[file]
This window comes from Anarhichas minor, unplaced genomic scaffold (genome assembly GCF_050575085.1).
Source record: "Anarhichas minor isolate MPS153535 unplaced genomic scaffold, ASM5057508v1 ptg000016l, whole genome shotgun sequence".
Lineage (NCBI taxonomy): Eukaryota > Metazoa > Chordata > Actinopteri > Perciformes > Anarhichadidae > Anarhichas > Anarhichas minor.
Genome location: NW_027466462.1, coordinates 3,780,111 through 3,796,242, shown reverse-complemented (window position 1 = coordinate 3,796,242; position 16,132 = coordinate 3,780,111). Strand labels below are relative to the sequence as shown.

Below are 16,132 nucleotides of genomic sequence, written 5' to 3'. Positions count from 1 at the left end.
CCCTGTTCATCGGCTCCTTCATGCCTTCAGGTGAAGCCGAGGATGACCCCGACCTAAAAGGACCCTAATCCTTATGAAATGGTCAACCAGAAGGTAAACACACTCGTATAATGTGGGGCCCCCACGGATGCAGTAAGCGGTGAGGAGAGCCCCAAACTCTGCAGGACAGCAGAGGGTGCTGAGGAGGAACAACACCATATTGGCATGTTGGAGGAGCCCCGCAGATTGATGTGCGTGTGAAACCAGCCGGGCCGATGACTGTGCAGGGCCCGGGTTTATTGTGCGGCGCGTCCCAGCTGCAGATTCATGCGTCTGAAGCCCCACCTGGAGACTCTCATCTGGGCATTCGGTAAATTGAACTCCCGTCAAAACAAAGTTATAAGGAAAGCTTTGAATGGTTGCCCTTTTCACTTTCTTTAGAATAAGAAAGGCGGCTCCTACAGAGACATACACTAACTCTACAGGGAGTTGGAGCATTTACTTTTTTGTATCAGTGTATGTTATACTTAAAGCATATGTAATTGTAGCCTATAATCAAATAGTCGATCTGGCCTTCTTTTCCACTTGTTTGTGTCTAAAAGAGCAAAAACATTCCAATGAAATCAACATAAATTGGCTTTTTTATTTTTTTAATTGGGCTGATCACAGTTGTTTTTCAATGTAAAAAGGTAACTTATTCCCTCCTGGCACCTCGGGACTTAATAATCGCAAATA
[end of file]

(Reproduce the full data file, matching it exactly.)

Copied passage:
This window comes from Anarhichas minor, unplaced genomic scaffold (genome assembly GCF_050575085.1).
Source record: "Anarhichas minor isolate MPS153535 unplaced genomic scaffold, ASM5057508v1 ptg000016l, whole genome shotgun sequence".
Lineage (NCBI taxonomy): Eukaryota > Metazoa > Chordata > Actinopteri > Perciformes > Anarhichadidae > Anarhichas > Anarhichas minor.
Genome location: NW_027466462.1, coordinates 3,780,111 through 3,796,242, shown reverse-complemented (window position 1 = coordinate 3,796,242; position 16,132 = coordinate 3,780,111). Strand labels below are relative to the sequence as shown.

Below are 16,132 nucleotides of genomic sequence, written 5' to 3'. Positions count from 1 at the left end.
CCCTGTTCATCGGCTCCTTCATGCCTTCAGGTGAAGCCGAGGATGACCCCGACCTAAAAGGACCCTAATCCTTATGAAATGGTCAACCAGAAGGTAAACACACTCGTATAATGTGGGGCCCCCACGGATGCAGTAAGCGGTGAGGAGAGCCCCAAACTCTGCAGGACAGCAGAGGGTGCTGAGGAGGAACAACACCATATTGGCATGTTGGAGGAGCCCCGCAGATTGATGTGCGTGTGAAACCAGCCGGGCCGATGACTGTGCAGGGCCCGGGTTTATTGTGCGGCGCGTCCCAGCTGCAGATTCATGCGTCTGAAGCCCCACCTGGAGACTCTCATCTGGGCATTCGGTAAATTGAACTCCCGTCAAAACAAAGTTATAAGGAAAGCTTTGAATGGTTGCCCTTTTCACTTTCTTTAGAATAAGAAAGGCGGCTCCTACAGAGACATACACTAACTCTACAGGGAGTTGGAGCATTTACTTTTTTGTATCAGTGTATGTTATACTTAAAGCATATGTAATTGTAGCCTATAATCAAATAGTCGATCTGGCCTTCTTTTCCACTTGTTTGTGTCTAAAAGAGCAAAAACATTCCAATGAAATCAACATAAATTGGCTTTTTTATTTTTTTAATTGGGCTGATCACAGTTGTTTTTCAATGTAAAAAGGTAACTTATTCCCTCCTGGCACCTCGGGACTTAATAATCGCAAATA